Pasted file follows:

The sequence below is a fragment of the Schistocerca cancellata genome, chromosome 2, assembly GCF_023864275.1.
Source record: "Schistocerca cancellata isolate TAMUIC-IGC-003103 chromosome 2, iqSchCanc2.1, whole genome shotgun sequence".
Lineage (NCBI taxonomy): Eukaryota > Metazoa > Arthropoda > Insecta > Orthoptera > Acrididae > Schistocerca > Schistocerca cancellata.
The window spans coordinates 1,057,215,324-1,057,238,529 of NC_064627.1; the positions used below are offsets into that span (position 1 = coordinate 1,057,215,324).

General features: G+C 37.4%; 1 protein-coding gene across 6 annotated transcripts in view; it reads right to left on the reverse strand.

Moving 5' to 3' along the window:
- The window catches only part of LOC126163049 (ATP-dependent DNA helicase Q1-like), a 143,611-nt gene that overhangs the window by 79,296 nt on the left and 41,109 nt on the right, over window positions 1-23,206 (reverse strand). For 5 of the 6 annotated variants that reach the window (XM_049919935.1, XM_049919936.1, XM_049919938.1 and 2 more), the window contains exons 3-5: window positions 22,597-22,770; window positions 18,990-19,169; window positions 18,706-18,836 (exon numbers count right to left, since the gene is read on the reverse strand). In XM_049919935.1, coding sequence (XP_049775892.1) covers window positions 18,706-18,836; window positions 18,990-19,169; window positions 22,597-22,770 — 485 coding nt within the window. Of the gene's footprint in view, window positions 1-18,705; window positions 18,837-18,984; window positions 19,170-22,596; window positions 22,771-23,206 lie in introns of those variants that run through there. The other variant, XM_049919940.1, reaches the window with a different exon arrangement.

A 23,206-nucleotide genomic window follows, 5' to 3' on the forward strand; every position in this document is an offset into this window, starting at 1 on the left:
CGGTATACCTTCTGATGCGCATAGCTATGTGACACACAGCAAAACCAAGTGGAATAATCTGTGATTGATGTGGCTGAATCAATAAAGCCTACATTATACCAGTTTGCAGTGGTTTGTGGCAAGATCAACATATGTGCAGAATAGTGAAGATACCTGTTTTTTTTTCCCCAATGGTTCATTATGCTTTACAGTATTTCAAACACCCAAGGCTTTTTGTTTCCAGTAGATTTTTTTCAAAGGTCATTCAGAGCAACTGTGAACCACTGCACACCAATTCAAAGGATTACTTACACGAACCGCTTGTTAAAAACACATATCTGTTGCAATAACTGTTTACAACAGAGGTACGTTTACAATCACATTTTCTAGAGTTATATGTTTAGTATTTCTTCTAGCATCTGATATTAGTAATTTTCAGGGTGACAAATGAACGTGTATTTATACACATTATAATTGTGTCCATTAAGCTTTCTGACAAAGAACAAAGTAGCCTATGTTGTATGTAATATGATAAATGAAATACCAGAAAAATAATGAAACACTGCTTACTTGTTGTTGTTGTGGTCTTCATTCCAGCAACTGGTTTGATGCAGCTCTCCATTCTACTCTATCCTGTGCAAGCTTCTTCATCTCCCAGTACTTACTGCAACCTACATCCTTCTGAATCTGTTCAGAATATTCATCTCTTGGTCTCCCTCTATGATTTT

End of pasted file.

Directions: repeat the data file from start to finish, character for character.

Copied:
The sequence below is a fragment of the Schistocerca cancellata genome, chromosome 2, assembly GCF_023864275.1.
Source record: "Schistocerca cancellata isolate TAMUIC-IGC-003103 chromosome 2, iqSchCanc2.1, whole genome shotgun sequence".
Lineage (NCBI taxonomy): Eukaryota > Metazoa > Arthropoda > Insecta > Orthoptera > Acrididae > Schistocerca > Schistocerca cancellata.
The window spans coordinates 1,057,215,324-1,057,238,529 of NC_064627.1; the positions used below are offsets into that span (position 1 = coordinate 1,057,215,324).

General features: G+C 37.4%; 1 protein-coding gene across 6 annotated transcripts in view; it reads right to left on the reverse strand.

Moving 5' to 3' along the window:
- The window catches only part of LOC126163049 (ATP-dependent DNA helicase Q1-like), a 143,611-nt gene that overhangs the window by 79,296 nt on the left and 41,109 nt on the right, over window positions 1-23,206 (reverse strand). For 5 of the 6 annotated variants that reach the window (XM_049919935.1, XM_049919936.1, XM_049919938.1 and 2 more), the window contains exons 3-5: window positions 22,597-22,770; window positions 18,990-19,169; window positions 18,706-18,836 (exon numbers count right to left, since the gene is read on the reverse strand). In XM_049919935.1, coding sequence (XP_049775892.1) covers window positions 18,706-18,836; window positions 18,990-19,169; window positions 22,597-22,770 — 485 coding nt within the window. Of the gene's footprint in view, window positions 1-18,705; window positions 18,837-18,984; window positions 19,170-22,596; window positions 22,771-23,206 lie in introns of those variants that run through there. The other variant, XM_049919940.1, reaches the window with a different exon arrangement.

A 23,206-nucleotide genomic window follows, 5' to 3' on the forward strand; every position in this document is an offset into this window, starting at 1 on the left:
CGGTATACCTTCTGATGCGCATAGCTATGTGACACACAGCAAAACCAAGTGGAATAATCTGTGATTGATGTGGCTGAATCAATAAAGCCTACATTATACCAGTTTGCAGTGGTTTGTGGCAAGATCAACATATGTGCAGAATAGTGAAGATACCTGTTTTTTTTTCCCCAATGGTTCATTATGCTTTACAGTATTTCAAACACCCAAGGCTTTTTGTTTCCAGTAGATTTTTTTCAAAGGTCATTCAGAGCAACTGTGAACCACTGCACACCAATTCAAAGGATTACTTACACGAACCGCTTGTTAAAAACACATATCTGTTGCAATAACTGTTTACAACAGAGGTACGTTTACAATCACATTTTCTAGAGTTATATGTTTAGTATTTCTTCTAGCATCTGATATTAGTAATTTTCAGGGTGACAAATGAACGTGTATTTATACACATTATAATTGTGTCCATTAAGCTTTCTGACAAAGAACAAAGTAGCCTATGTTGTATGTAATATGATAAATGAAATACCAGAAAAATAATGAAACACTGCTTACTTGTTGTTGTTGTGGTCTTCATTCCAGCAACTGGTTTGATGCAGCTCTCCATTCTACTCTATCCTGTGCAAGCTTCTTCATCTCCCAGTACTTACTGCAACCTACATCCTTCTGAATCTGTTCAGAATATTCATCTCTTGGTCTCCCTCTATGATTTT